Naturally, he is sure the rankings drop is temporary. That should be taken with a grain of salt, and the reasoning behind his belief is more important. To that end...
The drop was wholly due to the low employed at graduation rate. So, why did that happen?
1. Emory has only one program in place to "game" the employment statistics. It places jobless Emory grads with local employers (small/mid-sized firms and public interest) on an internship/short-term basis with an eye toward long term unemployment. It was put in place at the end of Calendar 2009, so is not reflected in the 2011 USNWR rank, which counts 2009 grads' employment stats. Other schools had similar programs in place for a year or two before this, so their programs are reflected in their employment statistics.
1a. Similarly-ranked schools have other programs to increase their employment numbers, especially employment at graduation. At least 3 schools ranked 17-30 actively employ graduates on a part-time basis, with no intention to keep them after the reporting period. At least 1 sends out emails to all jobless graduates, "offering" them a position at the school for 9 months, noting that if the graduate DOES NOT REJECT the offer, the school considers them "employed" for USNWR (which defines "employed" as having an "offer of employment").
2. Emory does not pay its unemployed graduates "bar stipends" as other schools do. This would take unemployed students studying for the bar out of the "unemployed" category.
3. USNWR reclassified all graduates seeking higher graduate education as "unemployed." This is probably the weakest reasoning, as it should affect all schools equally. However, Emory had an unusually high number of 2009 graduates who went for LLMs/PHds/MBAs/etc (numbering >10 when it normally is <5). This could also be attacked on the reasoning that these people are going for higher degrees because they couldn't find jobs, so would be counted as unemployed anyway.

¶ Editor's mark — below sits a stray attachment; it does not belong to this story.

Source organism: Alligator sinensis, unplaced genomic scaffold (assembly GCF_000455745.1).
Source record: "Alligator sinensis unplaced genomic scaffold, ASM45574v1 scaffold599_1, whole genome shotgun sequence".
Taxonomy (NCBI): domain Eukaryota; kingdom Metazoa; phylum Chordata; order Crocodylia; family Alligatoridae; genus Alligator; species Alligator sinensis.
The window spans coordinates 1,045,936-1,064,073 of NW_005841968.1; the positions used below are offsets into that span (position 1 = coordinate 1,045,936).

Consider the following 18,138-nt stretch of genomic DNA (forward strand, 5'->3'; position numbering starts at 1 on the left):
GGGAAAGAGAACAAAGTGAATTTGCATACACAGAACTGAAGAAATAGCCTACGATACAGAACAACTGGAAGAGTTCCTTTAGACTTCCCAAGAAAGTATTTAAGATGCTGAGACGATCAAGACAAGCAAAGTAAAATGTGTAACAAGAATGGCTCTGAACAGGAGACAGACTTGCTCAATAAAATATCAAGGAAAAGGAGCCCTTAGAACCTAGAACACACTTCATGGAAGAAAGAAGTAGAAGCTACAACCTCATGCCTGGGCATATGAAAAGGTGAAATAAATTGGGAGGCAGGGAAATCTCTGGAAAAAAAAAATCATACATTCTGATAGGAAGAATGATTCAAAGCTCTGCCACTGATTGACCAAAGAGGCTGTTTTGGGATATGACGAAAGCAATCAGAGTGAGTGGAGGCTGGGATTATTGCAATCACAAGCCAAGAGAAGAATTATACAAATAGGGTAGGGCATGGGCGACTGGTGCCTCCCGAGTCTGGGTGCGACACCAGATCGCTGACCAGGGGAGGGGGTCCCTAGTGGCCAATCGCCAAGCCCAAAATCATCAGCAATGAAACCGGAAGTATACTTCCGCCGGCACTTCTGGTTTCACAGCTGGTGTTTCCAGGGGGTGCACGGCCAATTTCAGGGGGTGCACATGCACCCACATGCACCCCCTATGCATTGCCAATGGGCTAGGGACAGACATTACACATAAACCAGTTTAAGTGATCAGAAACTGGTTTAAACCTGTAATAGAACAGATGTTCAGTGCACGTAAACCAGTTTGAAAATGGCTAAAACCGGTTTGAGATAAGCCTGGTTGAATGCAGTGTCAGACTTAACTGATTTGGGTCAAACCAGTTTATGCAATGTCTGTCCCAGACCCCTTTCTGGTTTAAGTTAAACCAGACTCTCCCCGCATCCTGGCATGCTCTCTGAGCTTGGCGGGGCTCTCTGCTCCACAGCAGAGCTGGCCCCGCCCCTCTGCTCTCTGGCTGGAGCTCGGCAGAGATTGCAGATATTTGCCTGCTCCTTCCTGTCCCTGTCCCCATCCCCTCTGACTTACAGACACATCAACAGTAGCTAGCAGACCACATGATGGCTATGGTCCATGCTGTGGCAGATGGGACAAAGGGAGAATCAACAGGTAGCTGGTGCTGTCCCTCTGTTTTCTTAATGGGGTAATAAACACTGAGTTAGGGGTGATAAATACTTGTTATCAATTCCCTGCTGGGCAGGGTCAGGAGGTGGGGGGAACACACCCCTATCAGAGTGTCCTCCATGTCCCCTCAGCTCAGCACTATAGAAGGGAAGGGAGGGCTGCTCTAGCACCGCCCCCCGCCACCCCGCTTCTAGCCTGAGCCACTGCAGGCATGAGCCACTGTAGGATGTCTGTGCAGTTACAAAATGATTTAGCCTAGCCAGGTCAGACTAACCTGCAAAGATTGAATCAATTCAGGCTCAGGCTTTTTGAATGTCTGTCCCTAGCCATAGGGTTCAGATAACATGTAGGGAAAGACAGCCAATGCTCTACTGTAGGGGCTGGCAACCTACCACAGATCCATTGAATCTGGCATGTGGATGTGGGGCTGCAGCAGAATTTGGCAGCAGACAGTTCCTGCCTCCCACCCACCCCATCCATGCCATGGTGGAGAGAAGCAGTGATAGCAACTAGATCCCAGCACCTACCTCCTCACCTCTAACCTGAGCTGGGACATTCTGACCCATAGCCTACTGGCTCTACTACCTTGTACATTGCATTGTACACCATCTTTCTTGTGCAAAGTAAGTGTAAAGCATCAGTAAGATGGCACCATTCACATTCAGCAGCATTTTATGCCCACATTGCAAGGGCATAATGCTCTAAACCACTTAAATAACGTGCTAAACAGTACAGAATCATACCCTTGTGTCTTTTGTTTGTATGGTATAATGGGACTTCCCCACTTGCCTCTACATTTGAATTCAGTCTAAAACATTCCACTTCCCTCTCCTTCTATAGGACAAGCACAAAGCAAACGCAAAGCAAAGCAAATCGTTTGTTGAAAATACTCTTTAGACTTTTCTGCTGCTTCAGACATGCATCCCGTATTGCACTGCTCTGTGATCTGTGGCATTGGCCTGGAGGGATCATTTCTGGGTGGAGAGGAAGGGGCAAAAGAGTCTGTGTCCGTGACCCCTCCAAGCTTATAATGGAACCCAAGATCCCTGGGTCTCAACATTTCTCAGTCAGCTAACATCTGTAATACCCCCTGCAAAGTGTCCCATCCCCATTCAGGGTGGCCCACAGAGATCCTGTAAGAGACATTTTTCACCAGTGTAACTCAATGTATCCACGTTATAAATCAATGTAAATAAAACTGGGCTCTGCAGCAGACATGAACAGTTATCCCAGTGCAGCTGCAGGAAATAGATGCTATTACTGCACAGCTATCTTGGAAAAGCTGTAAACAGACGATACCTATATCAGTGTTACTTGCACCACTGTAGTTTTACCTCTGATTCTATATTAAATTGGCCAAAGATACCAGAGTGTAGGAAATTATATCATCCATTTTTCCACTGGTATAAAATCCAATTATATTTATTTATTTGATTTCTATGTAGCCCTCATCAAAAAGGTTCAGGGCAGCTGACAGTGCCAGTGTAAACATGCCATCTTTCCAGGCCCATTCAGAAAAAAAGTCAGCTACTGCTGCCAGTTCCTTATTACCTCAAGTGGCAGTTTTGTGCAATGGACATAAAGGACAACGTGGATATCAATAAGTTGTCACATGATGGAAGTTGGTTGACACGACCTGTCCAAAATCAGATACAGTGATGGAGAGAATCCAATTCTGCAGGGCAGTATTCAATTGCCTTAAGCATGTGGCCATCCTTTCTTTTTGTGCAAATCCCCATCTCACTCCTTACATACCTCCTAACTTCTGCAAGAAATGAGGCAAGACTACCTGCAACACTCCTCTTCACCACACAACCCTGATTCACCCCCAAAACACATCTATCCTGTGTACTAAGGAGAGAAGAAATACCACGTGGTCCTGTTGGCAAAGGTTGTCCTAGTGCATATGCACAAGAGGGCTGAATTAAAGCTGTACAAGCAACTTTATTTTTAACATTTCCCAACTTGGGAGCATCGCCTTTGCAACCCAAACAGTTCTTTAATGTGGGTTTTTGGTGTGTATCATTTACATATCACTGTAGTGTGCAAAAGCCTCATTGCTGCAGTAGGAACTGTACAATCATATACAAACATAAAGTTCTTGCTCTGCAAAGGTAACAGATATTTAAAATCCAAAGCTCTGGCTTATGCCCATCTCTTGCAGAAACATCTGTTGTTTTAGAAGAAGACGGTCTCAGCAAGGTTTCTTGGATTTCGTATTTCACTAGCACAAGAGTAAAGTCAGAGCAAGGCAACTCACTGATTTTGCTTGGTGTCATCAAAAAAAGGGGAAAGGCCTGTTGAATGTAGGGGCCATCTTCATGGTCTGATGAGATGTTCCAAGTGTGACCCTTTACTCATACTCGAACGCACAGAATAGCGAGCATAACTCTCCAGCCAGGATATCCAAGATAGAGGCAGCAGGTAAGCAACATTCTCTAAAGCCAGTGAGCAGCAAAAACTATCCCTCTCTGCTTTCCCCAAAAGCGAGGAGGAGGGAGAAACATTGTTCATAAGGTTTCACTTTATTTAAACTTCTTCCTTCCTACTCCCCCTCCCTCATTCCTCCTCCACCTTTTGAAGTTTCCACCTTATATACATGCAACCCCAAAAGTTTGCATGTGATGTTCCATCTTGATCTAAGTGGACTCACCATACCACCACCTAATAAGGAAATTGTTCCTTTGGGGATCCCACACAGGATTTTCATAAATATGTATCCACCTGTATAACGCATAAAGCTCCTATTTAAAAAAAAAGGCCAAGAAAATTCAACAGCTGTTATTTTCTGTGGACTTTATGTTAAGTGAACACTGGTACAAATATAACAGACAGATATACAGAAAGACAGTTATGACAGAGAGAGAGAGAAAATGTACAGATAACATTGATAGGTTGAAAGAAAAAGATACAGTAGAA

4. As much as the email from Emory has been pilloried, there is something to be said for the number of Emory students who seek big firm jobs, and big firm jobs in other cities. Look at the schools that we fell behind. UMN, Iowa, IUB, UIUC, W&M, etc. Many students at these schools are committed to their regions, and are interested in jobs with small- and mid-sized firms. Emory, on the other hand, draws a larger portion of students who are seeking big firm work, and students who are seeking work in their home regions, or in DC, NY, CA, TX, etc.
In a down economy, it is much harder to find big-firm work, and particularly big-firm work outside your school's region, than it is to find local, small-firm work. This is reflected in the NLJ hiring numbers, which show Emory above every one of these schools, among others. This isn't really reflective of Emory's reputation or "hiring power," but rather the preferences of its students. Do you think a graduate from any of these schools would have an advantage over an Emory grade in getting a job in a "neutral" region (say, CA or NYC biglaw)? I hardly think so. Of course, as ATL pointed out, this argument doesn't explain why Emory should drop more than, say, Harvard, where lots of students are seeking big-firm work, but this is fallacious: the question is not, why did Emory drop relative to Harvard, but why did Emory drop relative to its peers.
What's the bottom line? The 65% number is probably accurate for at graduation employment. This reflects the number of graduates who have jobs through OCI, hustling during 2L and 3L years, and through personal connections. The remainder generally study for the bar, then apply for jobs afterwards, which is properly reflected in the 9-month number: above 90% if I recall. However, the 65% number is probably close to accurate for other schools in Emory's peer group as well. They have just done a better job "gaming" their stats. I doubt that will continue into the future.